By Zachary Keller
While our group has experienced a lot of cool things on this trip, we’ve also been learning a lot through the academic seminars we have attended as part of The Washington Center’s curriculum. One of the more interesting topics we have discussed the past few days is the current polarization of political parties in Congress. According to Bill Dauster, the Deputy Chief of Staff for Policy for Senate Majority Leader Senator Harry Reid (D-NV), the value gap between Republicans and Democrats is growing. On the issue of social security alone, the U.S. Senate now has 41 points of difference compared to only 23 points of difference in 1987.
So how did we get to this point?
Dauster opened his address by saying “I suppose I can blame Montesquieu”. He explained that our government is set up the way it is because our Founding Fathers were greatly influenced by Montesquieu’s writings. They divided the government into separate branches and developed a series of checks and balances to prevent a congregation of power within one office. This means change could only occur if other branches approved. Robert Sherman’s Great Compromise, which divided Congress into the House of Representatives and the Senate, further separated the power of the legislative branch. Therefore, the government we have today is designed to move slowly and that may explain our current political gridlock.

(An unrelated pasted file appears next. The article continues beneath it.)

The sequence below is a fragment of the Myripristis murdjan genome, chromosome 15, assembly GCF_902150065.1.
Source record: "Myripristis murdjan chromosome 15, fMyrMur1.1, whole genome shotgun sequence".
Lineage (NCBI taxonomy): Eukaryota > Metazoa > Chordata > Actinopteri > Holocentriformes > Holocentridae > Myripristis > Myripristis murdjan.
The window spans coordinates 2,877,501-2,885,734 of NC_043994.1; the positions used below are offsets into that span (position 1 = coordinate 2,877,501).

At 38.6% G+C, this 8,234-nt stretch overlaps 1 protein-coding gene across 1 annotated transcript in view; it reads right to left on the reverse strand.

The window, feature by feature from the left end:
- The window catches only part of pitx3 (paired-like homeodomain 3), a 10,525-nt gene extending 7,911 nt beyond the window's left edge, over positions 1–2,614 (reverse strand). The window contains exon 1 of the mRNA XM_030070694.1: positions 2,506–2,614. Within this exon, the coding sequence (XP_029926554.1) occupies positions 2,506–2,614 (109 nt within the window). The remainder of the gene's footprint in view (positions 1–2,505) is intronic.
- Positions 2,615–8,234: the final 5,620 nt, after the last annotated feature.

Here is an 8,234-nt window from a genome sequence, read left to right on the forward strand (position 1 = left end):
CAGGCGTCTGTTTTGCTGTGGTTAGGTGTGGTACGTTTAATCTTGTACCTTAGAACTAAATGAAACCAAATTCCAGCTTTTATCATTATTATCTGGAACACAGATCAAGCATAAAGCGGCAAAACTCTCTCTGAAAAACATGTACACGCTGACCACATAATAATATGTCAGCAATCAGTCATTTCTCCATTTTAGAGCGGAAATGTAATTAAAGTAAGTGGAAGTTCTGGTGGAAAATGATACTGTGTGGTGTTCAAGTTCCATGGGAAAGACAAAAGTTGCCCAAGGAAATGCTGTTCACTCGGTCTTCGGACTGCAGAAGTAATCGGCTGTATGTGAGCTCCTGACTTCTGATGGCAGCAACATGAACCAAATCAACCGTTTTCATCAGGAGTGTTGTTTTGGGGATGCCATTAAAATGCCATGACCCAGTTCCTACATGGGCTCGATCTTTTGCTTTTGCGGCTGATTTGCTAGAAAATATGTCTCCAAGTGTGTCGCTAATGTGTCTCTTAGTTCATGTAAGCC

There were three other reasons cited for our current polarization:
- David Welna and Ken Walsh mentioned how gerrymandering was the driving force behind the polarization of Congress.
- Other speakers stated that the increased use of the filibuster in the Senate was the cause for gridlock since it blocks legislation from being passed.
- Even the media and news agencies were included as causes for polarization because the variety of places that people get their news from (press, news broadcast, radio, blogs, social media, etc.) prevents them from having the “same basis of fact” in forming policy.
These reasons show that the issue is multifaceted. Stephen Hess, a Senior Fellow at the Brookings Institution, said that there was “no simple solution” to polarization. Our Founding Fathers could not have predicted the issues we would be facing today. They gave our government a solid foundation with the Constitution and it has existed for over 200 years. Therefore, we need to work within the system to resolve some of the other issues that are contributing to a polarized society.